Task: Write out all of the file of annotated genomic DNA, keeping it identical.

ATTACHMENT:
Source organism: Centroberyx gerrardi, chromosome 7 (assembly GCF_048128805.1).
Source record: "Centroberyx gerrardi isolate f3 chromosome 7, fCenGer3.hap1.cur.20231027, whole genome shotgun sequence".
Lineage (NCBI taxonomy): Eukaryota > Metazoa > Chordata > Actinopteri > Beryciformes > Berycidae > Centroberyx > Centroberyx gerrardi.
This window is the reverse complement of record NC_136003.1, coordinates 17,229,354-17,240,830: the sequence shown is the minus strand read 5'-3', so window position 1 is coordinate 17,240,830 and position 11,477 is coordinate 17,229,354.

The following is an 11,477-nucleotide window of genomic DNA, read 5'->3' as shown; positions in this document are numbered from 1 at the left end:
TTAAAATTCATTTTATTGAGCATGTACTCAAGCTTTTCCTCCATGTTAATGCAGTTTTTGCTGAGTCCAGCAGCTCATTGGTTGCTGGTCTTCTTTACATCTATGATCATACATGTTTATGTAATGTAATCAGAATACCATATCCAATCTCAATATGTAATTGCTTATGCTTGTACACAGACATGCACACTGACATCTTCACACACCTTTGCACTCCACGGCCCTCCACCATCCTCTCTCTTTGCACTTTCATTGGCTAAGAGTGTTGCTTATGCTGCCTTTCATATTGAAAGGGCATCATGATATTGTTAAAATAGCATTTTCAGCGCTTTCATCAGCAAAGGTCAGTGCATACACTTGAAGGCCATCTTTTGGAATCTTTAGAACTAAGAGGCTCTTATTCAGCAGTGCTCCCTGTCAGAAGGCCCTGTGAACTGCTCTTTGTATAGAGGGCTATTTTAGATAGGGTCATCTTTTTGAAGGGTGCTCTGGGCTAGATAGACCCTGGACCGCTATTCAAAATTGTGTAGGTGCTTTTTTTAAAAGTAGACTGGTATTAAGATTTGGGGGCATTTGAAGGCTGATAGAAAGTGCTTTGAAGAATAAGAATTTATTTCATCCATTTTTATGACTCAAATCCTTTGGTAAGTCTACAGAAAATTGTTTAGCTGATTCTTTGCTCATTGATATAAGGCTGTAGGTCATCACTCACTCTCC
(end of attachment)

Source organism: Centroberyx gerrardi, chromosome 7 (assembly GCF_048128805.1).
Source record: "Centroberyx gerrardi isolate f3 chromosome 7, fCenGer3.hap1.cur.20231027, whole genome shotgun sequence".
Lineage (NCBI taxonomy): Eukaryota > Metazoa > Chordata > Actinopteri > Beryciformes > Berycidae > Centroberyx > Centroberyx gerrardi.
This window is the reverse complement of record NC_136003.1, coordinates 17,229,354-17,240,830: the sequence shown is the minus strand read 5'-3', so window position 1 is coordinate 17,240,830 and position 11,477 is coordinate 17,229,354.

The following is an 11,477-nucleotide window of genomic DNA, read 5'->3' as shown; positions in this document are numbered from 1 at the left end:
TTAAAATTCATTTTATTGAGCATGTACTCAAGCTTTTCCTCCATGTTAATGCAGTTTTTGCTGAGTCCAGCAGCTCATTGGTTGCTGGTCTTCTTTACATCTATGATCATACATGTTTATGTAATGTAATCAGAATACCATATCCAATCTCAATATGTAATTGCTTATGCTTGTACACAGACATGCACACTGACATCTTCACACACCTTTGCACTCCACGGCCCTCCACCATCCTCTCTCTTTGCACTTTCATTGGCTAAGAGTGTTGCTTATGCTGCCTTTCATATTGAAAGGGCATCATGATATTGTTAAAATAGCATTTTCAGCGCTTTCATCAGCAAAGGTCAGTGCATACACTTGAAGGCCATCTTTTGGAATCTTTAGAACTAAGAGGCTCTTATTCAGCAGTGCTCCCTGTCAGAAGGCCCTGTGAACTGCTCTTTGTATAGAGGGCTATTTTAGATAGGGTCATCTTTTTGAAGGGTGCTCTGGGCTAGATAGACCCTGGACCGCTATTCAAAATTGTGTAGGTGCTTTTTTTAAAAGTAGACTGGTATTAAGATTTGGGGGCATTTGAAGGCTGATAGAAAGTGCTTTGAAGAATAAGAATTTATTTCATCCATTTTTATGACTCAAATCCTTTGGTAAGTCTACAGAAAATTGTTTAGCTGATTCTTTGCTCATTGATATAAGGCTGTAGGTCATCACTCACTCTCC